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New biomedical research projects address space health risks

Jeannette Sanchez

713-798-4710

Houston, TX -
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The Translational Research Institute for Space Health (TRISH) at by Baylor College of Medicine has selected 15 new scientists who will focus on biomedical research projects.

The newest wave of awardees will develop solutions that will solve the highest priority risks to human health and performance during deep-space missions.

Topic areas include drug-free optimization of human performance; artificial intelligence and predictive algorithms of health, behavior and medical events; novel shielding materials for preserving medications; radiation countermeasures; and multipurpose edible plants.

During the two years in which they will be funded, the awardees will be tasked with delivering groundbreaking investigative research in these areas to protect human health in space.

The selected award recipients for the annual Biomedical Research Advances for Space Health (BRASH) 1801 solicitation are:

Antino Allen, Ph.D.

  • University of Arkansas for Medical Sciences, Little Rock
  • Photobiomodulation to ameliorate neuronal degeneration and cognitive decline after mixed field irradiation 

Allison Anderson, Ph.D.

  • University of Colorado, Boulder
  • Performance enhancement through multi-modal stochastic resonance

Mathias Basner, M.D.

  • University of Pennsylvania School of Medicine, Philadelphia
  • Advanced algorithms for the prediction of adverse cognitive and behavioral conditions in space

Afshin Beheshti, Ph.D.

  • NASA’s Ames Research Center, Mountain View, Calif.
  • miRNA signature detection and countermeasures against HZE radiation exposure for tissue degeneration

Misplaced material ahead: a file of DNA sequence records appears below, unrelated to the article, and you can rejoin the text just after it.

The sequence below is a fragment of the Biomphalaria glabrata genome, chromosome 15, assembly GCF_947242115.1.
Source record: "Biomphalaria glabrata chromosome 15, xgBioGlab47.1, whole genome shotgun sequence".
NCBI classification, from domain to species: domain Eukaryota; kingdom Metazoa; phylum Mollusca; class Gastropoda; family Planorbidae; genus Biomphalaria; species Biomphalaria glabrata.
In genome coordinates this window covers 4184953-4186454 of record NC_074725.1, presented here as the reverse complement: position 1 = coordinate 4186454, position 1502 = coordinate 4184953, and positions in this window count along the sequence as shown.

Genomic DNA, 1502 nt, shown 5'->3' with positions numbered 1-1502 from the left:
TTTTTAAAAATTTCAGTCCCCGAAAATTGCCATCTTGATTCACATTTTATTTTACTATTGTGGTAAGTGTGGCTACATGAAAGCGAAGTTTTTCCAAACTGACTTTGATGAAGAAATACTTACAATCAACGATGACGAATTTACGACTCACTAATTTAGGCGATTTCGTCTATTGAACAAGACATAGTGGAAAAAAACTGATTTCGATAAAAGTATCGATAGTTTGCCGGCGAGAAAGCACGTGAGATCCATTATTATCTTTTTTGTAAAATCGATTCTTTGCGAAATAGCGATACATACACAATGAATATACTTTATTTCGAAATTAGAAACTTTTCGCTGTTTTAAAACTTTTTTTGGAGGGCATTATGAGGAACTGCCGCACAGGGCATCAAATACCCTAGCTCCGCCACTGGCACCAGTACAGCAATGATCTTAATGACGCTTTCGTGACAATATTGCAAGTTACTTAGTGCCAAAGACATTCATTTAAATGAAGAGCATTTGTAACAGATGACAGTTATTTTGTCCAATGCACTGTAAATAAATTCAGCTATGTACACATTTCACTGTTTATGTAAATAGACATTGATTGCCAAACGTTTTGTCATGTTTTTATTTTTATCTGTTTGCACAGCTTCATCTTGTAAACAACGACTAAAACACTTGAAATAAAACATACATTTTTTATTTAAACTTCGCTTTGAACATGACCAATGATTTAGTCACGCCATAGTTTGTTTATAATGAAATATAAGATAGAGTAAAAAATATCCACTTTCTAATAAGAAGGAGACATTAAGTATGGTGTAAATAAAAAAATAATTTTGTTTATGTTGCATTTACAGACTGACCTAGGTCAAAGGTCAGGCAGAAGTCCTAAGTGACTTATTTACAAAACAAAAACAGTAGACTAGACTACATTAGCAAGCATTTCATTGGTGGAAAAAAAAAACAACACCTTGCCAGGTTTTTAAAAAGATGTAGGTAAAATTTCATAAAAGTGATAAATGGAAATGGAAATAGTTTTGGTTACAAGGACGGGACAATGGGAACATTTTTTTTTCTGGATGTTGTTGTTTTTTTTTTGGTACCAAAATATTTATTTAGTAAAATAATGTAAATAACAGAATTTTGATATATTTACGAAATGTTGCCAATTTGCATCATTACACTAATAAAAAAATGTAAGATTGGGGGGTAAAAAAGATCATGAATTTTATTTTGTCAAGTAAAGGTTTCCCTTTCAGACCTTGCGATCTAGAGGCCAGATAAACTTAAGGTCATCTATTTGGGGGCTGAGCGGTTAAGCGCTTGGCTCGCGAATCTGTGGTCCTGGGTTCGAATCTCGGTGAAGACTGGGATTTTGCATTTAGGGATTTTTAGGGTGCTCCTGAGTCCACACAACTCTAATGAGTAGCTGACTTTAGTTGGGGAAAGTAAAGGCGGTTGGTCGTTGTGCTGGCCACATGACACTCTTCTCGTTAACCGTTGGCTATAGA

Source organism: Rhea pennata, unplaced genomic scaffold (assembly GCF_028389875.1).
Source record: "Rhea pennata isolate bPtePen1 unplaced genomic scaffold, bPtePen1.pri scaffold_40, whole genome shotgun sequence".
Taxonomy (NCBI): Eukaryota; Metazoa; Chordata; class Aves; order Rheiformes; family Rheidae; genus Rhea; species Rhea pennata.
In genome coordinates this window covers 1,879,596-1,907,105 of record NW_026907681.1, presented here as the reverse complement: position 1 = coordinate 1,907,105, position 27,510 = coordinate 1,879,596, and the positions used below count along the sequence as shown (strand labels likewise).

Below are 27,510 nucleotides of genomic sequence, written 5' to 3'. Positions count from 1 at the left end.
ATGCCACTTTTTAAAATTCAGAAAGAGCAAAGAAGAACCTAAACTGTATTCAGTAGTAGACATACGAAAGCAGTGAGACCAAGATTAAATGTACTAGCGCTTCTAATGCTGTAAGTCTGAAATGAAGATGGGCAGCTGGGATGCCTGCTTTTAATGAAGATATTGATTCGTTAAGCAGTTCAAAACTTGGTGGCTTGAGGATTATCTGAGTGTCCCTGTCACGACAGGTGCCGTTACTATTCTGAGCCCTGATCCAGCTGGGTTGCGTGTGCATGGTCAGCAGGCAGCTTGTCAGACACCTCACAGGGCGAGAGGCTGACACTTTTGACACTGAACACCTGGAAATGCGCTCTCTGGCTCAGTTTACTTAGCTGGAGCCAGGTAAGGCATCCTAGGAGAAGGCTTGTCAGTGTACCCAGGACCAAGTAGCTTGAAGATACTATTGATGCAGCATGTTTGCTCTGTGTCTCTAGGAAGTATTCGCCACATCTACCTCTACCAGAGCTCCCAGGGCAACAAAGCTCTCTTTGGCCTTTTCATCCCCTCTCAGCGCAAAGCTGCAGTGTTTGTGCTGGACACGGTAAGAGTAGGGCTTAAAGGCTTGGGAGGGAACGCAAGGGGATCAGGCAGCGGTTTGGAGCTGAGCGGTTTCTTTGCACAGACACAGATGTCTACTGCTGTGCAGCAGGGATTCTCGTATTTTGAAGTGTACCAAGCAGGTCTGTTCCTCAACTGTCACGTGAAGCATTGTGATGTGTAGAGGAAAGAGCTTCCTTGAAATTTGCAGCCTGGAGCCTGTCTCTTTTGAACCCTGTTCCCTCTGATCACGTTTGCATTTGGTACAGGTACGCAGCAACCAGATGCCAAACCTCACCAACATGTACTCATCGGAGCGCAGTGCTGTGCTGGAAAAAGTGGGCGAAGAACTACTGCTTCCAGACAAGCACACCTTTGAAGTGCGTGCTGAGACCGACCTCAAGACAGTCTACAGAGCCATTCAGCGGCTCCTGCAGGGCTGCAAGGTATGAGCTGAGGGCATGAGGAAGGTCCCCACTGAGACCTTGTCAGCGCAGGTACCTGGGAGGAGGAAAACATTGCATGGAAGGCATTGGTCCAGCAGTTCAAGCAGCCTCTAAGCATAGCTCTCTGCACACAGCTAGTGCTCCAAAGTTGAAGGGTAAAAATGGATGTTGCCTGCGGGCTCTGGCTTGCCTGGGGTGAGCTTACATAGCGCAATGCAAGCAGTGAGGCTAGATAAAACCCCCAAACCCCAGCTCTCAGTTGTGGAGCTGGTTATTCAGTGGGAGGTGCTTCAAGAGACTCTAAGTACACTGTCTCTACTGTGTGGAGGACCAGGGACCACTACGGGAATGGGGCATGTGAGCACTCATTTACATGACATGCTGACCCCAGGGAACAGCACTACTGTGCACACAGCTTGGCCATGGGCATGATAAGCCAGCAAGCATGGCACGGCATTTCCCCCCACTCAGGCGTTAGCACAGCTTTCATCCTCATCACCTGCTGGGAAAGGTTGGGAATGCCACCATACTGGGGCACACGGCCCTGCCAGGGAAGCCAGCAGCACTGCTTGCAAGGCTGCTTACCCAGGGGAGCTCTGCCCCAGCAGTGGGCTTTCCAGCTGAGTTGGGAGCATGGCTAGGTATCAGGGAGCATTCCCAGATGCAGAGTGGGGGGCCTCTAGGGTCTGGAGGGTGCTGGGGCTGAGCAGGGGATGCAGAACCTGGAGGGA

Dawn Bowles, Ph.D.

  • Duke University School of Medicine, Durham, N.C.
  • Gene therapy countermeasures for detrimental effects of space radiation

Anushree Chatterjee, Ph.D.

  • University of Colorado, Boulder
  • Nucleic acid therapy platform for real-time countermeasures during spaceflight missions

Barbara Demmig-Adams, Ph.D.

  • University of Colorado, Boulder
  • Co-optimization of duckweed biomass, nutritional quality and input-use efficiency

David Dinges, Ph.D.

  • University of Pennsylvania School of Medicine, Philadelphia
  • Evaluation of SmartSleep technology for improving the efficiency and restorative quality of sleep in healthy adults in order to mitigate cognitive performance deficits due to sleep restriction and emergency awakenings

Jacek Dmochowski, Ph.D.

  • City College of New York
  • Boosting brain metabolism in spaceflight with transcranial photobiomodulation

Robert Jinkerson, Ph.D.

  • University of California, Riverside
  • Genetically minimizing non-edible portions of plants for spaceflight applications

David Kaplan, Ph.D.

  • Tufts University, Medford, Mass.
  • Silk composite biomaterials for shielding medications in space

George Mias, Ph.D.

  • Michigan State University, East Lansing
  • Integrative personalized omics profiling next steps: detection and classification of deviations from wellness 

Donna Roberts, M.D.

  • Medical University of South Carolina, Charleston
  • Safety and efficacy of an accelerated protocol of intermittent theta burst transcranial magnetic stimulation (TMS) to enhance performance and promote resilience in astronauts 

Giulio Tononi, M.D., Ph.D.

  • University of Wisconsin, Madison
  • OASIS: Optimizing Auditory Stimulation to Improve cognitive performance using SmartSleep 

Seung-Schik Yoo, Ph.D.

  • Brigham and Women's Hospital, Boston
  • Wearable modular focused ultrasound systems for non-invasive stimulation of the human brain during deep space exploration

The Translational Research Institute for Space Health is funded through a cooperative agreement from NASA to Baylor College of Medicine with consortium partners California Institute of Technology and Massachusetts Institute of Technology.

TRISH is closely partnered with the NASA Human Research Program and strives to recruit new investigators and fund new approaches to solve challenges faced by humans in deep space. Ten of the 15 investigators funded in this round are new to this community of scientists.

Sign up online to be notified of future TRISH solicitation announcements.

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